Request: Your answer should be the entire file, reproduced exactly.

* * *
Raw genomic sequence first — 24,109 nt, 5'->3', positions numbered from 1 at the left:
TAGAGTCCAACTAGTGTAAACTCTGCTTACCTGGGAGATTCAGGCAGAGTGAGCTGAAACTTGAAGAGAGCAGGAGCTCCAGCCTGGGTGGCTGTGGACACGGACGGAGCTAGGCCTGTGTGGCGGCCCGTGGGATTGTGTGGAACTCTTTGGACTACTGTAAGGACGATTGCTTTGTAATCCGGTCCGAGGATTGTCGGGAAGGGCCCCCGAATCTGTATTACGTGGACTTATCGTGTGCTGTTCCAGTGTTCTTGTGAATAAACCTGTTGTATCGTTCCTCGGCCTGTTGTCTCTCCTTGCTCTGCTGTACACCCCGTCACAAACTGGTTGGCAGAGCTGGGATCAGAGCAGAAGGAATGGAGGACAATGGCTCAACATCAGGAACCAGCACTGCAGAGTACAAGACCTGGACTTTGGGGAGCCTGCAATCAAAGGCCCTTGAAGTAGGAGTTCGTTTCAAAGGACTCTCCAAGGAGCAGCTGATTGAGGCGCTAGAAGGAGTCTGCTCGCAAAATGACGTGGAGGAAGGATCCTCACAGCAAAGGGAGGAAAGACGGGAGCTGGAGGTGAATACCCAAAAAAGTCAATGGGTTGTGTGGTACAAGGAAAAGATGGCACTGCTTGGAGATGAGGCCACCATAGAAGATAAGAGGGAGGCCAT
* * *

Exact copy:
Raw genomic sequence first — 24,109 nt, 5'->3', positions numbered from 1 at the left:
TAGAGTCCAACTAGTGTAAACTCTGCTTACCTGGGAGATTCAGGCAGAGTGAGCTGAAACTTGAAGAGAGCAGGAGCTCCAGCCTGGGTGGCTGTGGACACGGACGGAGCTAGGCCTGTGTGGCGGCCCGTGGGATTGTGTGGAACTCTTTGGACTACTGTAAGGACGATTGCTTTGTAATCCGGTCCGAGGATTGTCGGGAAGGGCCCCCGAATCTGTATTACGTGGACTTATCGTGTGCTGTTCCAGTGTTCTTGTGAATAAACCTGTTGTATCGTTCCTCGGCCTGTTGTCTCTCCTTGCTCTGCTGTACACCCCGTCACAAACTGGTTGGCAGAGCTGGGATCAGAGCAGAAGGAATGGAGGACAATGGCTCAACATCAGGAACCAGCACTGCAGAGTACAAGACCTGGACTTTGGGGAGCCTGCAATCAAAGGCCCTTGAAGTAGGAGTTCGTTTCAAAGGACTCTCCAAGGAGCAGCTGATTGAGGCGCTAGAAGGAGTCTGCTCGCAAAATGACGTGGAGGAAGGATCCTCACAGCAAAGGGAGGAAAGACGGGAGCTGGAGGTGAATACCCAAAAAAGTCAATGGGTTGTGTGGTACAAGGAAAAGATGGCACTGCTTGGAGATGAGGCCACCATAGAAGATAAGAGGGAGGCCAT